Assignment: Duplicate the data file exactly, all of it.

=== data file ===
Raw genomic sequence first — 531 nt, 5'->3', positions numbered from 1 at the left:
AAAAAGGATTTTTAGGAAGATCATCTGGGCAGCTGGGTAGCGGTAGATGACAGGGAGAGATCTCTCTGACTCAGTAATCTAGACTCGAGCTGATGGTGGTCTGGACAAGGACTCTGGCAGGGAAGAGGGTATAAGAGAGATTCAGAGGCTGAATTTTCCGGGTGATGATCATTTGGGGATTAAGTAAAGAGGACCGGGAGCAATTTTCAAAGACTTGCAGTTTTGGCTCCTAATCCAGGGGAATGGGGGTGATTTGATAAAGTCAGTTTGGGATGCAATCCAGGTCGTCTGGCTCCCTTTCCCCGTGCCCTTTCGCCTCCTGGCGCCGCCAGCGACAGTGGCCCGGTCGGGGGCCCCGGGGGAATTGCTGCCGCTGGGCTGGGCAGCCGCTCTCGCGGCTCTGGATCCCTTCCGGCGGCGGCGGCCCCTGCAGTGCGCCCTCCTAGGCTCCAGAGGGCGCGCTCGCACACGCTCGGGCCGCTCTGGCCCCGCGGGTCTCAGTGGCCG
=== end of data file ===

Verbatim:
Raw genomic sequence first — 531 nt, 5'->3', positions numbered from 1 at the left:
AAAAAGGATTTTTAGGAAGATCATCTGGGCAGCTGGGTAGCGGTAGATGACAGGGAGAGATCTCTCTGACTCAGTAATCTAGACTCGAGCTGATGGTGGTCTGGACAAGGACTCTGGCAGGGAAGAGGGTATAAGAGAGATTCAGAGGCTGAATTTTCCGGGTGATGATCATTTGGGGATTAAGTAAAGAGGACCGGGAGCAATTTTCAAAGACTTGCAGTTTTGGCTCCTAATCCAGGGGAATGGGGGTGATTTGATAAAGTCAGTTTGGGATGCAATCCAGGTCGTCTGGCTCCCTTTCCCCGTGCCCTTTCGCCTCCTGGCGCCGCCAGCGACAGTGGCCCGGTCGGGGGCCCCGGGGGAATTGCTGCCGCTGGGCTGGGCAGCCGCTCTCGCGGCTCTGGATCCCTTCCGGCGGCGGCGGCCCCTGCAGTGCGCCCTCCTAGGCTCCAGAGGGCGCGCTCGCACACGCTCGGGCCGCTCTGGCCCCGCGGGTCTCAGTGGCCG